Black and white photo of three men in old-fashioned polar clothes by a sledge.
The support party for the Southern Sledging Party (LR): John Hunter, Herbert Murphy and Charles Laseron, 1912. (Photo: Frank Hurley)

History of traverses in the AAp Traverses have been a feature of ANARE operations since Australia set up its first Antarctic station at Mawson in 1954. Initially most travel was undertaken on dog sledges, often supported by aircraft to increase range and efficiency.

The epic 1962 Vostok traverse covered 3000 km from Wilkes to the abandoned Russian station of Vostok, deep in the continental interior. Using Weasel tracked vehicles, this journey demonstrated the potential of mechanised transport for remote, long-range, field travel. A series of traverses, supplemented with fixed wing aircraft and helicopters, supported remote field programs during the early 1970s in the Prince Charles Mountains. Bases were established at Moore Pyramid and Farley Massif in the Northern PCMs, and at Mount Cresswell in the Southern PCMs. So successful were these that similar programs were extended into Enderby Land, operating from Mt King, until the 1980s.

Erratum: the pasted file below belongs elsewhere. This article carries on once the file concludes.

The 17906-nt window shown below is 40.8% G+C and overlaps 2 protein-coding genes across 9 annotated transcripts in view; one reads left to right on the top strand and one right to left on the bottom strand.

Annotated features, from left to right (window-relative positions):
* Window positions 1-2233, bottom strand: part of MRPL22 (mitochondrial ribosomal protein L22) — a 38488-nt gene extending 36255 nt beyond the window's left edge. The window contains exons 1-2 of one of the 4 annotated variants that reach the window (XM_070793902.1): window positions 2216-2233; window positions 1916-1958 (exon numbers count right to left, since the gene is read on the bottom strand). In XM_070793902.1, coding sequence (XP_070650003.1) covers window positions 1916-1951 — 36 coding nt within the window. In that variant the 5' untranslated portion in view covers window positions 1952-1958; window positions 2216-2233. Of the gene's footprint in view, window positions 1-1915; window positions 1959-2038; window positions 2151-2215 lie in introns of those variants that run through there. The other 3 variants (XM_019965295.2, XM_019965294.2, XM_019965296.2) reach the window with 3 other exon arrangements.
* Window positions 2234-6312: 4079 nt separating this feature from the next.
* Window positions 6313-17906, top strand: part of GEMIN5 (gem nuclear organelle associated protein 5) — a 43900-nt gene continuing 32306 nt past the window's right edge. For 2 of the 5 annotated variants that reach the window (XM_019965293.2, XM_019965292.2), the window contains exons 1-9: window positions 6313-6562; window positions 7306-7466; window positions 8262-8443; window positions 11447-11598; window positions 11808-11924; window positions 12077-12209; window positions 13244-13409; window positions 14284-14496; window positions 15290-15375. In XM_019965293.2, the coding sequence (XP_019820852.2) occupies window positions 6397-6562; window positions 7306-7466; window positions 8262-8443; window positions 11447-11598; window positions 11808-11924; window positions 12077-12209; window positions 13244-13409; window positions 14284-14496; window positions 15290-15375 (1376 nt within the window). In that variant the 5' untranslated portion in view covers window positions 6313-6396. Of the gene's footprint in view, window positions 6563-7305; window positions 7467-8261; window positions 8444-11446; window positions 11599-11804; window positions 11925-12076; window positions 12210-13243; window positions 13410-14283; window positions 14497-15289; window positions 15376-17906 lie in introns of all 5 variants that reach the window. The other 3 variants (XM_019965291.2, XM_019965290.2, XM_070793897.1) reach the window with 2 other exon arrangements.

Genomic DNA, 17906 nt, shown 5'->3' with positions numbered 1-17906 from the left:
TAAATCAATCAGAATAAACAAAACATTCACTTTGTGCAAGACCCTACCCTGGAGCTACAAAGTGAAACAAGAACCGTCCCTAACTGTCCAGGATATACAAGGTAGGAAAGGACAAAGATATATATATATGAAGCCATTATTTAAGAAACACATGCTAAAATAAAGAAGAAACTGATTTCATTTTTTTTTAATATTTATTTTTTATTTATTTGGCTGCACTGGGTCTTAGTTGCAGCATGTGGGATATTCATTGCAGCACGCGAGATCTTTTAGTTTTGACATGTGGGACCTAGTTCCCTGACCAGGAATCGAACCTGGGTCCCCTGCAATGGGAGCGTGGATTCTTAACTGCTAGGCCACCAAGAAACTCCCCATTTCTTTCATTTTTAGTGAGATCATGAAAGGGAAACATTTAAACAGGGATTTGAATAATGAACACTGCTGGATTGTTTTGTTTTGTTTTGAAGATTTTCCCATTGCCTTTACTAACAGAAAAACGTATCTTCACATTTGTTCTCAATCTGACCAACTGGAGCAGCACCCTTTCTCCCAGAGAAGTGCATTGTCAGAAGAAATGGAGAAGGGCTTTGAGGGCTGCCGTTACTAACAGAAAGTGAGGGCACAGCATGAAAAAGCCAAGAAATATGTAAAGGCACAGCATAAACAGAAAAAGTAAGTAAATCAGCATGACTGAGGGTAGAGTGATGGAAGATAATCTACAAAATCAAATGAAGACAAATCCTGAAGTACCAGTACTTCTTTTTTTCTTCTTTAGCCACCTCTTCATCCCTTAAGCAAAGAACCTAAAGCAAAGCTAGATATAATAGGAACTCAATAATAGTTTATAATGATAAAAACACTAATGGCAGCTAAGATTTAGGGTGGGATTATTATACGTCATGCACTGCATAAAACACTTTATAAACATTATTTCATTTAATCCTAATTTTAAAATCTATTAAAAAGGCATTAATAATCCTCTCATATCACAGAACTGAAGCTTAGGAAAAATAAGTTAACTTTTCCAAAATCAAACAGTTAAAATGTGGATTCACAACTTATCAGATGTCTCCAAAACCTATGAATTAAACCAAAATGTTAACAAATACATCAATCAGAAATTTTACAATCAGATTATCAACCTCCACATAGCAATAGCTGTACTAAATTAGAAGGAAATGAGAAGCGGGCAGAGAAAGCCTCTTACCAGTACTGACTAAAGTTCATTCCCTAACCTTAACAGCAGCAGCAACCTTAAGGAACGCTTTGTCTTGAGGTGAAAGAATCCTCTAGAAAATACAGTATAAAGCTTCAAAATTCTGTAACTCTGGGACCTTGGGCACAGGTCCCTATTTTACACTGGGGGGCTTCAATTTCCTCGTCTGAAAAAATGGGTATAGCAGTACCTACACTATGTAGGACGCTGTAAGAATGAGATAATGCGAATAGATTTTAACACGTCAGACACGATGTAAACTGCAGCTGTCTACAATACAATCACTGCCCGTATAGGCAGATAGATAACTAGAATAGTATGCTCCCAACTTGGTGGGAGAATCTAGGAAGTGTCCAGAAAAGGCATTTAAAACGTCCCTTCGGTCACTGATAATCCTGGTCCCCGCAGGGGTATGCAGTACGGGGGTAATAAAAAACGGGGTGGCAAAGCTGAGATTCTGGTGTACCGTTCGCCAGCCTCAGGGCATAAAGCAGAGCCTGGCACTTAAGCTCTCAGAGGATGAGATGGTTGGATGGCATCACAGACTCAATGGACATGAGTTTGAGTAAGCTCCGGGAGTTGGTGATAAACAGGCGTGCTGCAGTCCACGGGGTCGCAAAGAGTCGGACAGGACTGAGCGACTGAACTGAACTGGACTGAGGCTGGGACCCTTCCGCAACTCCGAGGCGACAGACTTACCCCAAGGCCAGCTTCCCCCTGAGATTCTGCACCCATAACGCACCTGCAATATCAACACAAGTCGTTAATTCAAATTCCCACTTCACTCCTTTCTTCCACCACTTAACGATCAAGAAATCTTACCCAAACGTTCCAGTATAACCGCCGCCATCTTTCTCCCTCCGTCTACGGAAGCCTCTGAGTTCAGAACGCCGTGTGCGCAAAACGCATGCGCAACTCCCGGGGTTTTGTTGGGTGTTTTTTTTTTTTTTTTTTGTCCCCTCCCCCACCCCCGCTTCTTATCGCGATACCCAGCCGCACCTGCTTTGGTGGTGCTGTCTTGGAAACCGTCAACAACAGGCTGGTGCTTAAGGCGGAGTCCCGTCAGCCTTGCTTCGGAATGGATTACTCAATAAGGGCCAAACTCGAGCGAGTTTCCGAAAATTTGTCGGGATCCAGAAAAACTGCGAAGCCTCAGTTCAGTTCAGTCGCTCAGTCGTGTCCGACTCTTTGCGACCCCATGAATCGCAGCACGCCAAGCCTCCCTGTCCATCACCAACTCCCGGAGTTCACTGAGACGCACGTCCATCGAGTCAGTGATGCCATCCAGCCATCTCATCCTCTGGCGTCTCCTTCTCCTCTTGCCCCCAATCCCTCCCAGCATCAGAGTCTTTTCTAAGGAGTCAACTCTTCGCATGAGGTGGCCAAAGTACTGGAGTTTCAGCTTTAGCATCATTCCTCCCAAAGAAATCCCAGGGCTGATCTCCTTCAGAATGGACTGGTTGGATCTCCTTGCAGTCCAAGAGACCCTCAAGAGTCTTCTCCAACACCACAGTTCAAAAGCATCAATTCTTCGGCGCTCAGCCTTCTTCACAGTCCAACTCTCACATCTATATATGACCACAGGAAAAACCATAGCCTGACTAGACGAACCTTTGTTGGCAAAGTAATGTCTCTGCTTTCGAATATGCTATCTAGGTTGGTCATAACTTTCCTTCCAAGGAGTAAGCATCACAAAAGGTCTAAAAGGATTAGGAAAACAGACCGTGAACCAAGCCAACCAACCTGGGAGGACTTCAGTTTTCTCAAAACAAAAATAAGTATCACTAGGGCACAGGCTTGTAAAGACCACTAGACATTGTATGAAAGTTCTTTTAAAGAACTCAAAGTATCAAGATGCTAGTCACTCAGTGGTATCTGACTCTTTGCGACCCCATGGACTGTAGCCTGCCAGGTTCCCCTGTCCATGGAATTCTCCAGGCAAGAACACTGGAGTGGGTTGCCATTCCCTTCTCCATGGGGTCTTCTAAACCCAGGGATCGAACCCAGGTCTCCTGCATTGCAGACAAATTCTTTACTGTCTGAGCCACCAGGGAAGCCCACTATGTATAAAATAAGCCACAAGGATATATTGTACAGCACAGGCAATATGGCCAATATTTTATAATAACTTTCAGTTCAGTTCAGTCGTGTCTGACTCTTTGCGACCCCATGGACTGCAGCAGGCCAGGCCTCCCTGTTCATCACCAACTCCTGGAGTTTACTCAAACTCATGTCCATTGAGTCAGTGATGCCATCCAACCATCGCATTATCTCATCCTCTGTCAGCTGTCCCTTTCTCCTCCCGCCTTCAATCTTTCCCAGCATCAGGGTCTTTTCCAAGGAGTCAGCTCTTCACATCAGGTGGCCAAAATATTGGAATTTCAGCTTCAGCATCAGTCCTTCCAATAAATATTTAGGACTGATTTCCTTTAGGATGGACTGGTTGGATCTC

Australia's participation in the International Antarctic Glaciology Program (IAGP) throughout the seventies necessitated large scale traverse operations to undertake seismic and glaciological exploration out of Casey. Between 1989 and 1995, ANARE undertook another series of traverses to support the Lambert-Amery Regional Glaciology Experiment (LARGE).

During the six years of the program, tractor trains covered thousands of kilometres travelling from Davis to Mawson, around the top of the Lambert Glacier basin, and back to Davis. In the last two years of the program alone, tractor trains with teams of six men completed a return journey of 4500 km, a feat which has been ranked by some as one the greatest journeys ever made in Antarctica.